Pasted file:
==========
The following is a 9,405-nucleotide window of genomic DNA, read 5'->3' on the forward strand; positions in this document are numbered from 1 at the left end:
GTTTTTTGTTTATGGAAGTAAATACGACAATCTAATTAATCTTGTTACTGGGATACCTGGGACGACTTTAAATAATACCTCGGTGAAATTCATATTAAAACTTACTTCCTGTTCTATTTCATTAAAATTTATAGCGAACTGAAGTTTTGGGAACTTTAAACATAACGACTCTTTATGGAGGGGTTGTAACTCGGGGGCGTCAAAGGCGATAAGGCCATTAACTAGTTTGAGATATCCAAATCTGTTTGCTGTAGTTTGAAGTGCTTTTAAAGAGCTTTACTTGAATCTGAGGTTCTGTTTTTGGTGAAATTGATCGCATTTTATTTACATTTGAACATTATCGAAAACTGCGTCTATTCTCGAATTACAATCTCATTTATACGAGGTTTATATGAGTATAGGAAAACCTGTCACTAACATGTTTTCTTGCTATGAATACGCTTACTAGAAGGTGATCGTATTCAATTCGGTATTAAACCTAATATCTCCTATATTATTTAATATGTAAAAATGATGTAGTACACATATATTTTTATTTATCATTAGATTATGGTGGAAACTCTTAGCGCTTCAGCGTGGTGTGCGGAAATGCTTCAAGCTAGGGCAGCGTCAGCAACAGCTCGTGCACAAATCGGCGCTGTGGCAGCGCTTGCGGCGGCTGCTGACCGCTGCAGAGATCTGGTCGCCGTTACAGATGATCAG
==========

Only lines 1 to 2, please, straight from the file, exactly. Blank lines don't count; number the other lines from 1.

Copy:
The following is a 9,405-nucleotide window of genomic DNA, read 5'->3' on the forward strand; positions in this document are numbered from 1 at the left end:
GTTTTTTGTTTATGGAAGTAAATACGACAATCTAATTAATCTTGTTACTGGGATACCTGGGACGACTTTAAATAATACCTCGGTGAAATTCATATTAAAACTTACTTCCTGTTCTATTTCATTAAAATTTATAGCGAACTGAAGTTTTGGGAACTTTAAACATAACGACTCTTTATGGAGGGGTTGTAACTCGGGGGCGTCAAAGGCGATAAGGCCATTAACTAGTTTGAGATATCCAAATCTGTTTGCTGTAGTTTGAAGTGCTTTTAAAGAGCTTTACTTGAATCTGAGGTTCTGTTTTTGGTGAAATTGATCGCATTTTATTTACATTTGAACATTATCGAAAACTGCGTCTATTCTCGAATTACAATCTCATTTATACGAGGTTTATATGAGTATAGGAAAACCTGTCACTAACATGTTTTCTTGCTATGAATACGCTTACTAGAAGGTGATCGTATTCAATTCGGTATTAAACCTAATATCTCCTATATTATTTAATATGTAAAAATGATGTAGTACACATATATTTTTATTTATCATTAGATTATGGTGGAAACTCTTAGCGCTTCAGCGTGGTGTGCGGAAATGCTTCAAGCTAGGGCAGCGTCAGCAACAGCTCGTGCACAAATCGGCGCTGTGGCAGCGCTTGCGGCGGCTGCTGACCGCTGCAGAGATCTGGTCGCCGTTACAGATGATCAG